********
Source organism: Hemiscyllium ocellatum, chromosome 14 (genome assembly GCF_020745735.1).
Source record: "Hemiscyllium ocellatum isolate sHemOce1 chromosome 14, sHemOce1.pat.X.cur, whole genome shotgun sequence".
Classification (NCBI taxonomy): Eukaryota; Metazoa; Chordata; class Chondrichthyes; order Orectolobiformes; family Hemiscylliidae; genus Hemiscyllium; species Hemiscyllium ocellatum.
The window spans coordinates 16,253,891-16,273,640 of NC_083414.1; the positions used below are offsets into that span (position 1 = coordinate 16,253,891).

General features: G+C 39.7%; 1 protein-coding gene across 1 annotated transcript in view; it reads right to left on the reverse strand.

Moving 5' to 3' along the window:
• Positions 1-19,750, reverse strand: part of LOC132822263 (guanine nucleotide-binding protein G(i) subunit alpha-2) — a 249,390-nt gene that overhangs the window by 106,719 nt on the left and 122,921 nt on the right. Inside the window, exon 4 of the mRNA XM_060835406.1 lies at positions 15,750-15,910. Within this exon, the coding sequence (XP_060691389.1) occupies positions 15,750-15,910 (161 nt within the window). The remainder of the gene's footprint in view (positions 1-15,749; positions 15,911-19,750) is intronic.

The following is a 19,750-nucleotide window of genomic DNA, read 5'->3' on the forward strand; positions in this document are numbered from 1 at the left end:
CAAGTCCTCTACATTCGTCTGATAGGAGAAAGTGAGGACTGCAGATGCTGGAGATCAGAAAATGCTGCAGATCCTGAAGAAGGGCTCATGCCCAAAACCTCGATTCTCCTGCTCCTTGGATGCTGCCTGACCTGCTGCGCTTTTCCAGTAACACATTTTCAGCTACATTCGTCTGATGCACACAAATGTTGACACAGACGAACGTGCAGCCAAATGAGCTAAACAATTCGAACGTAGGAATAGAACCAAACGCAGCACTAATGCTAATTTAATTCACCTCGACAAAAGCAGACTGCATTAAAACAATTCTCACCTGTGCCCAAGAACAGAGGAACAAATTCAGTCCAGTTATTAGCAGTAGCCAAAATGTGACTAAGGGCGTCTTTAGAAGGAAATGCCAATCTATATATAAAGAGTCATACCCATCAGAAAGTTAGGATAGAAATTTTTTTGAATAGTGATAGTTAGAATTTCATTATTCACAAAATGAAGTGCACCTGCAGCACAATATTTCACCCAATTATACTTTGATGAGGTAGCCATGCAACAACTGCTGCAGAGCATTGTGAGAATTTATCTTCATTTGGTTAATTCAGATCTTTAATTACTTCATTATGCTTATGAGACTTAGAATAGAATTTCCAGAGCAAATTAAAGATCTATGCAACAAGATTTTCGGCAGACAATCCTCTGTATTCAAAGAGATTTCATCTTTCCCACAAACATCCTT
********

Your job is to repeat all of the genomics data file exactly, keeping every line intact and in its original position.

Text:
Source organism: Hemiscyllium ocellatum, chromosome 14 (genome assembly GCF_020745735.1).
Source record: "Hemiscyllium ocellatum isolate sHemOce1 chromosome 14, sHemOce1.pat.X.cur, whole genome shotgun sequence".
Classification (NCBI taxonomy): Eukaryota; Metazoa; Chordata; class Chondrichthyes; order Orectolobiformes; family Hemiscylliidae; genus Hemiscyllium; species Hemiscyllium ocellatum.
The window spans coordinates 16,253,891-16,273,640 of NC_083414.1; the positions used below are offsets into that span (position 1 = coordinate 16,253,891).

General features: G+C 39.7%; 1 protein-coding gene across 1 annotated transcript in view; it reads right to left on the reverse strand.

Moving 5' to 3' along the window:
• Positions 1-19,750, reverse strand: part of LOC132822263 (guanine nucleotide-binding protein G(i) subunit alpha-2) — a 249,390-nt gene that overhangs the window by 106,719 nt on the left and 122,921 nt on the right. Inside the window, exon 4 of the mRNA XM_060835406.1 lies at positions 15,750-15,910. Within this exon, the coding sequence (XP_060691389.1) occupies positions 15,750-15,910 (161 nt within the window). The remainder of the gene's footprint in view (positions 1-15,749; positions 15,911-19,750) is intronic.

The following is a 19,750-nucleotide window of genomic DNA, read 5'->3' on the forward strand; positions in this document are numbered from 1 at the left end:
CAAGTCCTCTACATTCGTCTGATAGGAGAAAGTGAGGACTGCAGATGCTGGAGATCAGAAAATGCTGCAGATCCTGAAGAAGGGCTCATGCCCAAAACCTCGATTCTCCTGCTCCTTGGATGCTGCCTGACCTGCTGCGCTTTTCCAGTAACACATTTTCAGCTACATTCGTCTGATGCACACAAATGTTGACACAGACGAACGTGCAGCCAAATGAGCTAAACAATTCGAACGTAGGAATAGAACCAAACGCAGCACTAATGCTAATTTAATTCACCTCGACAAAAGCAGACTGCATTAAAACAATTCTCACCTGTGCCCAAGAACAGAGGAACAAATTCAGTCCAGTTATTAGCAGTAGCCAAAATGTGACTAAGGGCGTCTTTAGAAGGAAATGCCAATCTATATATAAAGAGTCATACCCATCAGAAAGTTAGGATAGAAATTTTTTTGAATAGTGATAGTTAGAATTTCATTATTCACAAAATGAAGTGCACCTGCAGCACAATATTTCACCCAATTATACTTTGATGAGGTAGCCATGCAACAACTGCTGCAGAGCATTGTGAGAATTTATCTTCATTTGGTTAATTCAGATCTTTAATTACTTCATTATGCTTATGAGACTTAGAATAGAATTTCCAGAGCAAATTAAAGATCTATGCAACAAGATTTTCGGCAGACAATCCTCTGTATTCAAAGAGATTTCATCTTTCCCACAAACATCCTT